<h3>Default behavior</h3>
Some text here.

There is no specific style for the text "Some text here." It is "body level", and various web sites advise against it. Body level sets an indent for unaffiliated text.

Since I want my text indented 5em, I tried avoiding body level settings and just had all the styles move in to 5em, or whatever. But that meant that such unaffiliated text would indent 0em, where I don't want it.

Originally, I told the style to indent everything on a regular screen 5 em, and then undent things like header labels. This worked for everything I tried, until I ran into IE version 6. Now I don't care much about such an old browser, but it is in the spirit of this project to try to work easily with as many browsers as possible.

I use body-level text throughout my web pages. It would be a pain to go postpend a <p> to each of them, and I can't find a CSS option that switches to paragraph mode automatically.

So I am back to body level indent of 5em. We will see how the compatibility works out.

iPhone Support

The iPhone CSS page sets iPhone-specific settings, then calls the standard ches.css. This seems to work well, and requires only a little bogosity in the web page boiler plate.

Compatibility Notes

Discussion and Comments

Active Content

Apple wants the iPhone to be indistinguishable from "screen" type in the CSS media. They don't even give us a non-standard media, like "iPhone".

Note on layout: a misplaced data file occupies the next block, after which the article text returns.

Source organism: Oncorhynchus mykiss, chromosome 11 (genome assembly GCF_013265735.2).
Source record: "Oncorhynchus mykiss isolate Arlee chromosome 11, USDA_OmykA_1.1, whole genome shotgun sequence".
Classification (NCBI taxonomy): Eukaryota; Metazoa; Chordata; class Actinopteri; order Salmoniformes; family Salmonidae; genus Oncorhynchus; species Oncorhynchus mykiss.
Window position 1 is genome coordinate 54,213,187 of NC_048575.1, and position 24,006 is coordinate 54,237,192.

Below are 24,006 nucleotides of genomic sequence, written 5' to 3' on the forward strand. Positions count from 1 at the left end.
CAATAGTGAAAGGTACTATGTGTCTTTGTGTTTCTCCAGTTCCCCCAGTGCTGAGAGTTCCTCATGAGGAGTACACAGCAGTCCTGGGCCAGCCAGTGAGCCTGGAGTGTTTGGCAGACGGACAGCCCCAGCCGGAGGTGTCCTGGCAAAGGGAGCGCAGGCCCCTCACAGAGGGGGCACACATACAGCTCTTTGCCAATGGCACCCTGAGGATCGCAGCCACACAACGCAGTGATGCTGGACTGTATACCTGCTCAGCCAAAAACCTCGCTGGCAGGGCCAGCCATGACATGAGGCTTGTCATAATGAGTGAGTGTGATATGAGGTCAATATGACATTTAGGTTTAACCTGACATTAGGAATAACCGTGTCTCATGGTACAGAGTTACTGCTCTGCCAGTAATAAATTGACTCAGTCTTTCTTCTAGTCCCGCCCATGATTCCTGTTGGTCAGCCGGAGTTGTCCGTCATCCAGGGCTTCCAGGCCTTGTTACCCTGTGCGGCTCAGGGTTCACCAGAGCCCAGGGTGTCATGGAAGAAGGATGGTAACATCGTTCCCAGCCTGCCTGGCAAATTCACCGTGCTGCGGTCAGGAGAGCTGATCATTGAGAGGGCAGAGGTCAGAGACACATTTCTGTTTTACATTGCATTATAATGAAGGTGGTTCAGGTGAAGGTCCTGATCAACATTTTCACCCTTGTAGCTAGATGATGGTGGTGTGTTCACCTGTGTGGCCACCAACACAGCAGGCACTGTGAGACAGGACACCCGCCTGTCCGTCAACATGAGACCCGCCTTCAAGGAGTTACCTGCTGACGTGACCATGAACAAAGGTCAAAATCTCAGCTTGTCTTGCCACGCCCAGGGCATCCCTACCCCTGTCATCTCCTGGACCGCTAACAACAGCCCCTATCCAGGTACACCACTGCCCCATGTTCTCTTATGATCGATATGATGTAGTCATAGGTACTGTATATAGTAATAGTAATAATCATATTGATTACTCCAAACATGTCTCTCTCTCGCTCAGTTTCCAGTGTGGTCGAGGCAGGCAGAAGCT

One answer is to use active content to send the right stuff. This is also the usual answer for including html content.

This is the wrong decision. Active content is much harder to secure than simple web pages, and encouraging gratuitous active content is a Bad Idea.

Fortunately, the CSS using screen width seems to work well enough on the target browsers, and adds only a little cruft to the boilerplate.


You aren't using my screen! and Why shouldn't I be able to set the width I want? I don't like scrolling! I have reflected on the ten-word-per line rule considerably since I first encountered in LaTeX and TeX. In numerous web pages, and non-double columned papers I have read, the long lines have been harder to read, and it is now more the case as my eyes age. Further, I seldom see a professionally-designed product, like a book that violates the rule.